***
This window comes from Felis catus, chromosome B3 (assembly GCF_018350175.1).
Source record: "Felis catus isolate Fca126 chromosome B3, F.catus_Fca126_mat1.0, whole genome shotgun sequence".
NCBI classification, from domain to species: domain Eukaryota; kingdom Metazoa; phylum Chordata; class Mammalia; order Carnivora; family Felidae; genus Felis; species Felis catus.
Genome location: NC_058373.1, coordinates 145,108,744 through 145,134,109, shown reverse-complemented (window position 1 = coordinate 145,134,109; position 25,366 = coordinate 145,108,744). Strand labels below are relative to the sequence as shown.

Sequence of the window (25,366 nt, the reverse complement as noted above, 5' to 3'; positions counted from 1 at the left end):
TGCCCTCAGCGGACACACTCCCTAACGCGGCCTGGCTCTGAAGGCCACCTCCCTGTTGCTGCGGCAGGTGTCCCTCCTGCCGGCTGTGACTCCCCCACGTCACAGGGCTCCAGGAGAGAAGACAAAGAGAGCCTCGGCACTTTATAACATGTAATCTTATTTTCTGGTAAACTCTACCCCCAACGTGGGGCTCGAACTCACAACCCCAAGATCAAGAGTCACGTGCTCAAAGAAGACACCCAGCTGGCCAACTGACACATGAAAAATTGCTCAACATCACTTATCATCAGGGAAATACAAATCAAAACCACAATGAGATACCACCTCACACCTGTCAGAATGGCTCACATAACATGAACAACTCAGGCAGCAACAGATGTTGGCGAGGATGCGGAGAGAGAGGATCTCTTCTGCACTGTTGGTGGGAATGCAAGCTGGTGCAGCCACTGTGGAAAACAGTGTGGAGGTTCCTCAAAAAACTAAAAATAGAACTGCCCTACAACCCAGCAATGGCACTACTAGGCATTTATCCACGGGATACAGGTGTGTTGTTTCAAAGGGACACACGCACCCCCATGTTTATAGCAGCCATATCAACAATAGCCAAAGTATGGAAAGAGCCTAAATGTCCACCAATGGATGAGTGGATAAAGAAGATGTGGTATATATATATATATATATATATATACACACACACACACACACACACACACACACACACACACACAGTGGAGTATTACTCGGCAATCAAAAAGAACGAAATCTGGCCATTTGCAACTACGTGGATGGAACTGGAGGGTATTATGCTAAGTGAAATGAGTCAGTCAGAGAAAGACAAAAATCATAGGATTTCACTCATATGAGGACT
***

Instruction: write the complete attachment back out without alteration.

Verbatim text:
This window comes from Felis catus, chromosome B3 (assembly GCF_018350175.1).
Source record: "Felis catus isolate Fca126 chromosome B3, F.catus_Fca126_mat1.0, whole genome shotgun sequence".
NCBI classification, from domain to species: domain Eukaryota; kingdom Metazoa; phylum Chordata; class Mammalia; order Carnivora; family Felidae; genus Felis; species Felis catus.
Genome location: NC_058373.1, coordinates 145,108,744 through 145,134,109, shown reverse-complemented (window position 1 = coordinate 145,134,109; position 25,366 = coordinate 145,108,744). Strand labels below are relative to the sequence as shown.

Sequence of the window (25,366 nt, the reverse complement as noted above, 5' to 3'; positions counted from 1 at the left end):
TGCCCTCAGCGGACACACTCCCTAACGCGGCCTGGCTCTGAAGGCCACCTCCCTGTTGCTGCGGCAGGTGTCCCTCCTGCCGGCTGTGACTCCCCCACGTCACAGGGCTCCAGGAGAGAAGACAAAGAGAGCCTCGGCACTTTATAACATGTAATCTTATTTTCTGGTAAACTCTACCCCCAACGTGGGGCTCGAACTCACAACCCCAAGATCAAGAGTCACGTGCTCAAAGAAGACACCCAGCTGGCCAACTGACACATGAAAAATTGCTCAACATCACTTATCATCAGGGAAATACAAATCAAAACCACAATGAGATACCACCTCACACCTGTCAGAATGGCTCACATAACATGAACAACTCAGGCAGCAACAGATGTTGGCGAGGATGCGGAGAGAGAGGATCTCTTCTGCACTGTTGGTGGGAATGCAAGCTGGTGCAGCCACTGTGGAAAACAGTGTGGAGGTTCCTCAAAAAACTAAAAATAGAACTGCCCTACAACCCAGCAATGGCACTACTAGGCATTTATCCACGGGATACAGGTGTGTTGTTTCAAAGGGACACACGCACCCCCATGTTTATAGCAGCCATATCAACAATAGCCAAAGTATGGAAAGAGCCTAAATGTCCACCAATGGATGAGTGGATAAAGAAGATGTGGTATATATATATATATATATATATATACACACACACACACACACACACACACACACACACACACACAGTGGAGTATTACTCGGCAATCAAAAAGAACGAAATCTGGCCATTTGCAACTACGTGGATGGAACTGGAGGGTATTATGCTAAGTGAAATGAGTCAGTCAGAGAAAGACAAAAATCATAGGATTTCACTCATATGAGGACT